Clinical Trials in Russia

Infrastructure factors have been evolving in Russia during the last decade. Eventually, the potential the country holds in terms of qualified investigators and well-structured clinical site management allowed Russia to participate actively in rapidly advancing and highly competitive field of medication development along with other multinational teams of scientists already involved in clinical research.

Presented in this article is the outline of the current statutory norms regulating the field of clinical research in Russia.

 

Requirements and Functions of Regulatory Bodies

Russian state regulations provide forboth:

  • patients’ security and defense of their rights and health;
  • systematic collection of authentic clinical data.

Rules of conducting clinical studies are brought into compliance with international regulations such as ICH GCP standards. The main document regularizing conduct of clinical studies in Russia is the federal law on medical products.

Roszdravnadzor (the Federal Service on Surveillance in Healthcare and Social Development of Russian Federation) maintains the following functions:

  • control over of pre-clinical and clinical studies of drugs, assessment of compliance with the standards of quality laboratory and clinical practice (GLP), inspection of clinical sites and other institutions involved in clinical trials;
  • issue of permits for conducting clinical research;
  • issue of permits for importation of non-registered drugs intended for the use in clinical trials;
  • issue and updating of the list of medical organizations allowed to implement clinical trials.

 

Some Stats

Most popular clinical trial areas in Russia are oncology, cardiology, virulent diseases, endocrinology and psychiatry.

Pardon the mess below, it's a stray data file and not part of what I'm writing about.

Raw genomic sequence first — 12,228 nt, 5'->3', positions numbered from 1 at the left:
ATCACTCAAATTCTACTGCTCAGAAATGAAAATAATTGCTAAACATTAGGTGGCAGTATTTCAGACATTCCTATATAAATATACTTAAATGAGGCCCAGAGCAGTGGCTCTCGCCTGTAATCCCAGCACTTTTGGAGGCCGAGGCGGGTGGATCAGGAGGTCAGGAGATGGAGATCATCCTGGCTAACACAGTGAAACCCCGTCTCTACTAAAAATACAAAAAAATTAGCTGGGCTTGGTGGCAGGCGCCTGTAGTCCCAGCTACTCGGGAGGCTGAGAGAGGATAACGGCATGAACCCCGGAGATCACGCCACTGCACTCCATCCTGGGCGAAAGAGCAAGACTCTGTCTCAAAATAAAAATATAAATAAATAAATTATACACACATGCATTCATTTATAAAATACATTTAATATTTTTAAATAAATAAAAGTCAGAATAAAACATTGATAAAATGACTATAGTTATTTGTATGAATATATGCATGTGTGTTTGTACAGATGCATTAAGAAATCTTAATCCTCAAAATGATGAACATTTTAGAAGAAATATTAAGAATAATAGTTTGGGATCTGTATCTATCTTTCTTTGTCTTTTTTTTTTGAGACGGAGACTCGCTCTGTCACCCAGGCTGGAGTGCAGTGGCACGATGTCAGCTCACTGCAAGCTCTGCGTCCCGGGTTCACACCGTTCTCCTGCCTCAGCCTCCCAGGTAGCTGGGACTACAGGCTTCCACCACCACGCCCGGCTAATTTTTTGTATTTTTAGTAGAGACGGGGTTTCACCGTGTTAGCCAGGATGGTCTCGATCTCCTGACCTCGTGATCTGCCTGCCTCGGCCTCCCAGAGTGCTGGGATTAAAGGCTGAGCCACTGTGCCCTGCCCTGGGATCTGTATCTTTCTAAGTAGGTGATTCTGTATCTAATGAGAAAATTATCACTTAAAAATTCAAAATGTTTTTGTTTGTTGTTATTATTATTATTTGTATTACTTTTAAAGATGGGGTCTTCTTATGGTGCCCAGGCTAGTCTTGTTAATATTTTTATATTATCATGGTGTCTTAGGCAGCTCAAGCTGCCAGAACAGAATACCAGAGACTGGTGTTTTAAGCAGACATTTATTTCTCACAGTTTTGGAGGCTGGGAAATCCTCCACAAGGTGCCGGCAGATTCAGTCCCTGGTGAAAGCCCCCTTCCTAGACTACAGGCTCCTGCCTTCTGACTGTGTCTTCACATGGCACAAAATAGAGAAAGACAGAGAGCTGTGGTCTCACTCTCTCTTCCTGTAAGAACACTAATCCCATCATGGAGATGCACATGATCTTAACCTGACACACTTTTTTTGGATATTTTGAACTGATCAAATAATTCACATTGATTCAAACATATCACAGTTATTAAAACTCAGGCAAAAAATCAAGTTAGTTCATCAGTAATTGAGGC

Generally, conducted in Russia are all phases of clinical trials, but Phase III makes the greatest number among them. Thus, 61% of international clinical studies conducted in 2005 were Phase III trials.

Involved in clinical research are Russian pharma companies as well as international sponsors and CROs, with the latter recently growing steadily in number.

 

Selection of Clinical Sites

The key factor determining the success of clinical study is the correct selection of qualified healthcare facilities capable of:

  • fast  patient recruitment
  • strict protocol adherence
  • reliable data delivery

To gain a permission to conduct a clinical trial for clinical research form the Ministry of Public Health and Social Development, the Principal investigator of the organization should submit information about their experience in conducting that kind of research, as well as demonstrate clear understanding of international principles of clinical practice quality.

Another crucial criterion in selection of investigators and CROs is the knowledge of English language. As a rule, the staff has a good command of English (reading and writing), and there is no need in having registration cards translated into Russian. And even though protocols are usually translated for submission to regulatory authorities, a lot of investigators prefer using the original English language documents in their work.